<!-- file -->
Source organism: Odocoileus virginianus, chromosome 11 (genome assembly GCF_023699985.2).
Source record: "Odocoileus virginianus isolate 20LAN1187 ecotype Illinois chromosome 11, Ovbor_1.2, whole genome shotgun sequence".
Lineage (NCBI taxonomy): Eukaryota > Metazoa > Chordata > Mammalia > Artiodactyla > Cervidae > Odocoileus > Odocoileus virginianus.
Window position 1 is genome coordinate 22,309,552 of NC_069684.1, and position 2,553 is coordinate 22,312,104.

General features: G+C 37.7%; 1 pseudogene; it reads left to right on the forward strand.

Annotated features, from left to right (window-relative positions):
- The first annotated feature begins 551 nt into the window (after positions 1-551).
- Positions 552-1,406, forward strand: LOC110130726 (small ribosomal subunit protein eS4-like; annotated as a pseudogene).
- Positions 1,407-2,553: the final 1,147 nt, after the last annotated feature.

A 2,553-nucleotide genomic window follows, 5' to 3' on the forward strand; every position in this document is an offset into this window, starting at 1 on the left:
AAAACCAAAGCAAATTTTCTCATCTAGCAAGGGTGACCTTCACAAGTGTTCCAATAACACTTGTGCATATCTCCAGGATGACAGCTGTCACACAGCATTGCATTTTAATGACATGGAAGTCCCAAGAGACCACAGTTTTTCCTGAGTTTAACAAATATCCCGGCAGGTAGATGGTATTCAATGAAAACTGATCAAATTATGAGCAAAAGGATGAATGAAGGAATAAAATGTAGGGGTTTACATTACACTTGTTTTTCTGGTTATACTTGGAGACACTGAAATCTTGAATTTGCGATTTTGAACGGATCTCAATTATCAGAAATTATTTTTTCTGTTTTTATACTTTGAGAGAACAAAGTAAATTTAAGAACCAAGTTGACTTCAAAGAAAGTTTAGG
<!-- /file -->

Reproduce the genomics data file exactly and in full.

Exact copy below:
Source organism: Odocoileus virginianus, chromosome 11 (genome assembly GCF_023699985.2).
Source record: "Odocoileus virginianus isolate 20LAN1187 ecotype Illinois chromosome 11, Ovbor_1.2, whole genome shotgun sequence".
Lineage (NCBI taxonomy): Eukaryota > Metazoa > Chordata > Mammalia > Artiodactyla > Cervidae > Odocoileus > Odocoileus virginianus.
Window position 1 is genome coordinate 22,309,552 of NC_069684.1, and position 2,553 is coordinate 22,312,104.

General features: G+C 37.7%; 1 pseudogene; it reads left to right on the forward strand.

Annotated features, from left to right (window-relative positions):
- The first annotated feature begins 551 nt into the window (after positions 1-551).
- Positions 552-1,406, forward strand: LOC110130726 (small ribosomal subunit protein eS4-like; annotated as a pseudogene).
- Positions 1,407-2,553: the final 1,147 nt, after the last annotated feature.

A 2,553-nucleotide genomic window follows, 5' to 3' on the forward strand; every position in this document is an offset into this window, starting at 1 on the left:
AAAACCAAAGCAAATTTTCTCATCTAGCAAGGGTGACCTTCACAAGTGTTCCAATAACACTTGTGCATATCTCCAGGATGACAGCTGTCACACAGCATTGCATTTTAATGACATGGAAGTCCCAAGAGACCACAGTTTTTCCTGAGTTTAACAAATATCCCGGCAGGTAGATGGTATTCAATGAAAACTGATCAAATTATGAGCAAAAGGATGAATGAAGGAATAAAATGTAGGGGTTTACATTACACTTGTTTTTCTGGTTATACTTGGAGACACTGAAATCTTGAATTTGCGATTTTGAACGGATCTCAATTATCAGAAATTATTTTTTCTGTTTTTATACTTTGAGAGAACAAAGTAAATTTAAGAACCAAGTTGACTTCAAAGAAAGTTTAGG